Intraductal tubular adenoma of the pancreas, pyloric gland type: a clinicopathologic and immunohistochemical study of 6 cases.

Department of Pathology, School of Medicine, Fukuoka University, Fukuoka, Japan.
American Journal of Surgical Pathology (Impact Factor: 4.59). 06/2005; 29(5):607-16.
Source: PubMed

ABSTRACT The intraductal tubular adenoma (ITA), pyloric gland type, of the pancreas is an uncommon benign tumor, akin to the pyloric gland type adenoma of the gallbladder. We report 6 cases of ITA of the pancreas: 3 male and 3 female aged 50 to 79 years (mean, 63.5 years; median, 65 years); all were examined clinicopathologically. Four patients showed no symptoms, but appetite loss and/or general fatigue presented in two. Grossly, all tumors formed a localized polypoid mass protruding into the lumen of the dilated pancreatic duct. Five of the six tumors were found within the main duct, and the other arose within the branch duct of the pancreas. Microscopically, the tumors were composed of closely packed tubular glands resembling pyloric type glands. They were lined by columnar or cuboidal epithelial cells with foci of mild to moderate dysplastic change. In 2 cases, the adjacent pancreas showed foci of intraductal papillary-mucinous adenoma. Histochemically, the tumors largely showed neutral mucin with a lesser amount of acidic mucin made up mainly of sialomucin. Endocrine cells were found in five tumors. Immunohistochemically, all tumors were labeled with M-GGMC-1 and MUC6, whereas MUC1 and MUC2 stains were negative. Pepsinogen II was positive in 5 tumors; thus, the results displayed a pattern of differentiation similar to those of ordinary gastric pyloric or metaplastic pyloric glands. DPC4 expression was maintained in all tumors and p53-positive nuclei were hardly encountered. All patients are alive with no evidence of disease 3 to 10.5 years after surgical resection.

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    ABSTRACT: Background Intraductal tubular adenoma of the pancreas, pyloric gland type (ITA), is an infrequent intraductal benign lesion located in the main duct and large branch duct of the pancreas. The purpose of this report is to introduce seven new cases and to compare their clinicopathologic features and KRAS mutations to gastric-type intraductal papillary mucinous neoplasms (IPMNs) and intraductal tubulopapillary neoplasms (ITPNs).Methods Clinical findings, morphologic features, immunophenotypes and KRAS alterations were investigated in 7 patients with intraductal tubular adenomas, 16 patients with gastric-type intraductal papillary mucinous neoplasms and 6 patients with intraductal tubulopapillary neoplasms.ResultsThere were more female patients in the ITA and gastric-type IPMN groups, whereas the opposite pattern was observed in the ITPN group. ITAs and gastric-type IPMNs were lined by columnar cells, similar to pyloric glands, with large extracellular deposits of mucin. ITPNs were polypoid and papillary mass located in the pancreatic ducts, which did not show large deposits of mucin. All ITAs and gastric-type IPMNs expressed MUC5AC strongly and diffusely, and 3/6 ITPNs expressed MUC5AC focally and weakly. KRAS mutations were identified in 4 ITAs (4/7, 57%), 9 IPMNs (9/16, 56%) and 2 ITPNs (2/6, 33%).Conclusion The intraductal tubular adenoma should not be considered a precursor lesion of intraductal tubulopapillary neoplasms. No adequate data established ITA should separate as a specific entity from IPMNs.Virtual SlidesThe virtual slide(s) for this article can be found here:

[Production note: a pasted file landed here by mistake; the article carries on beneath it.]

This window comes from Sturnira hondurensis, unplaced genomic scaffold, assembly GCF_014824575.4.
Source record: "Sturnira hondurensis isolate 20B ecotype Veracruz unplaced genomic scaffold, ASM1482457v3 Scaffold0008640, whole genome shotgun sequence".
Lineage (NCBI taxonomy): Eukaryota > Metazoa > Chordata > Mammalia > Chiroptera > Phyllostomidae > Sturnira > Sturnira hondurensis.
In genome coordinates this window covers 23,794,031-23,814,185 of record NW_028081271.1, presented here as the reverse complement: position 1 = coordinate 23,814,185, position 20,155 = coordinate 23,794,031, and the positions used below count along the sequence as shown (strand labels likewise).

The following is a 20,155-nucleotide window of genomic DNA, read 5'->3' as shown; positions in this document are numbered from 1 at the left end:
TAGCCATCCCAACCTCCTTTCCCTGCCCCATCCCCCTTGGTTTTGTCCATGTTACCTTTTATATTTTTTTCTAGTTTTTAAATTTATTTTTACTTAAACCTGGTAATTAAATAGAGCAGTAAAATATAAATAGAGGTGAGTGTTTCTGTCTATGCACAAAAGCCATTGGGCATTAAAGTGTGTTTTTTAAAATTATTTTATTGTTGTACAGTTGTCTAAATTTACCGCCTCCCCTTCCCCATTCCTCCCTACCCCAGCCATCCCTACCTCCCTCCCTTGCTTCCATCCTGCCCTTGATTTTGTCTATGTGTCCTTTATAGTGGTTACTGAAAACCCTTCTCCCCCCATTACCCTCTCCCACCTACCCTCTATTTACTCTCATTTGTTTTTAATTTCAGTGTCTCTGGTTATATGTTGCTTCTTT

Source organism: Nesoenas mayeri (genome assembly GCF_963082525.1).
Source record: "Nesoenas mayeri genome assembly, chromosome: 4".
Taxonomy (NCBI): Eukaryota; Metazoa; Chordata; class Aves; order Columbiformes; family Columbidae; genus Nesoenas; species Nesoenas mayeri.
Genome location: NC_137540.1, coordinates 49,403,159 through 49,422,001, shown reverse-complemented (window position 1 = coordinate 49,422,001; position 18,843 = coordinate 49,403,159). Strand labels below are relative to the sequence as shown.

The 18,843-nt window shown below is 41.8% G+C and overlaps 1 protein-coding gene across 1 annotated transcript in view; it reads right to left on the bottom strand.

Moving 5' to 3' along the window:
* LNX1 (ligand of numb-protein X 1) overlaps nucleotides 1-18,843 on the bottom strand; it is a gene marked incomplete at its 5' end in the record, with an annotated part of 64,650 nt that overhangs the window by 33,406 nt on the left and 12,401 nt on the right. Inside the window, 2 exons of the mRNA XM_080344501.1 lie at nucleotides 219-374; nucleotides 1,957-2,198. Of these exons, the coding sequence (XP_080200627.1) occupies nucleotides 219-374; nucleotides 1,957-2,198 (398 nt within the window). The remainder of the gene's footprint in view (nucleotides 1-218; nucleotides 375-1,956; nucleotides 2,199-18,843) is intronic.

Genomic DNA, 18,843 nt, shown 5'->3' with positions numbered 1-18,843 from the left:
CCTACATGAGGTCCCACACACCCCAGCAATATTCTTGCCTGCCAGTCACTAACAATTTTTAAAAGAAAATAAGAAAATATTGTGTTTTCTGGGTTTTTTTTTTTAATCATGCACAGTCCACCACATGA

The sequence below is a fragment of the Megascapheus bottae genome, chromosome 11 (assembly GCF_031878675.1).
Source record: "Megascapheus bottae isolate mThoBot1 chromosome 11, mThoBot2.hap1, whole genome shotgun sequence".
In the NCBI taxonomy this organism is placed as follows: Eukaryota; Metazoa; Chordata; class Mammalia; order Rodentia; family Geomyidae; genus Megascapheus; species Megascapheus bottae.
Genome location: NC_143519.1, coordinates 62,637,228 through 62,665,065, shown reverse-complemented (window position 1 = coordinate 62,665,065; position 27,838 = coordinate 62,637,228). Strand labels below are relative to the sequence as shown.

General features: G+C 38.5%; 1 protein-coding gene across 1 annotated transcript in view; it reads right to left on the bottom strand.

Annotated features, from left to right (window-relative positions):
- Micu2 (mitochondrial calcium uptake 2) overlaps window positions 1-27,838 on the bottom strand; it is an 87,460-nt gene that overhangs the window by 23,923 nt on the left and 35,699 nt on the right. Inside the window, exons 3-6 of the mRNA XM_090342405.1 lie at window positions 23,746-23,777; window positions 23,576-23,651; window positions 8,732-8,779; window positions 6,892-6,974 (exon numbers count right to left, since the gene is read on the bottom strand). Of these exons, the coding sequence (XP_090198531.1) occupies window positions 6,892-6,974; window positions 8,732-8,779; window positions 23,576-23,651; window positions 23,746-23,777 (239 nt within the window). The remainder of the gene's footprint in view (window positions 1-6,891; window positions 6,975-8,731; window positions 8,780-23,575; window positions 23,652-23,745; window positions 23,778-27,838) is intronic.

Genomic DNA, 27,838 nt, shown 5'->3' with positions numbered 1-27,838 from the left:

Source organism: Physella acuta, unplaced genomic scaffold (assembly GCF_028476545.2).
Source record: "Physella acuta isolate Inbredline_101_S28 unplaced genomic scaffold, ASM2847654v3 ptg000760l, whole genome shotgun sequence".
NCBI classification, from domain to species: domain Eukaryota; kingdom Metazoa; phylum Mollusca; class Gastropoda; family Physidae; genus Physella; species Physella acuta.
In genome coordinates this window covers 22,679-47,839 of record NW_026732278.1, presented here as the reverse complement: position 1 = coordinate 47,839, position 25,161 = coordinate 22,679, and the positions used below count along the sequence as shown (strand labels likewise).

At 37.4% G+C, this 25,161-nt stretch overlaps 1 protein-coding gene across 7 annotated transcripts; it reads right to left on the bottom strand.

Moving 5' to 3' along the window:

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    ABSTRACT: Intraductal papillary mucinous neoplasm (IPMN) is a cystic tumor of the pancreas. The etiology is unknown, but increasing evidence suggests the involvement of several tumorigenesis pathways, including an association with hereditary syndromes. IPMN occurs more commonly in men, with the mean age at diagnosis between 64 and 67 years old. At the time of diagnosis, it may be benign, with or without dysplasia, or frankly malignant with an invasive carcinoma. Tumors arising from the main pancreatic duct are termed main-duct IPMNs, those involving the branch ducts, branch-duct IPMNs. In general, small branch-duct IPMNs are benign, particularly in asymptomatic patients, and can be safely followed. In contrast, main-duct tumors should be surgically resected and examined carefully for an invasive component. In the absence of invasion, patient's survival is excellent, from 94 to 100%. For patients with an IPMN-associated invasive carcinoma, the prognosis overall is better than those with a de novo pancreatic ductal adenocarcinoma, with a 5-year survival of 40% to 60% in some series. However, no survival advantage can be demonstrated if the invasive component in an IPMN patient is that of the conventional tubular type (versus mucinous carcinoma). Several histomorphologic variants are recognized, although the clinical significance of this "subtyping" is not well defined.
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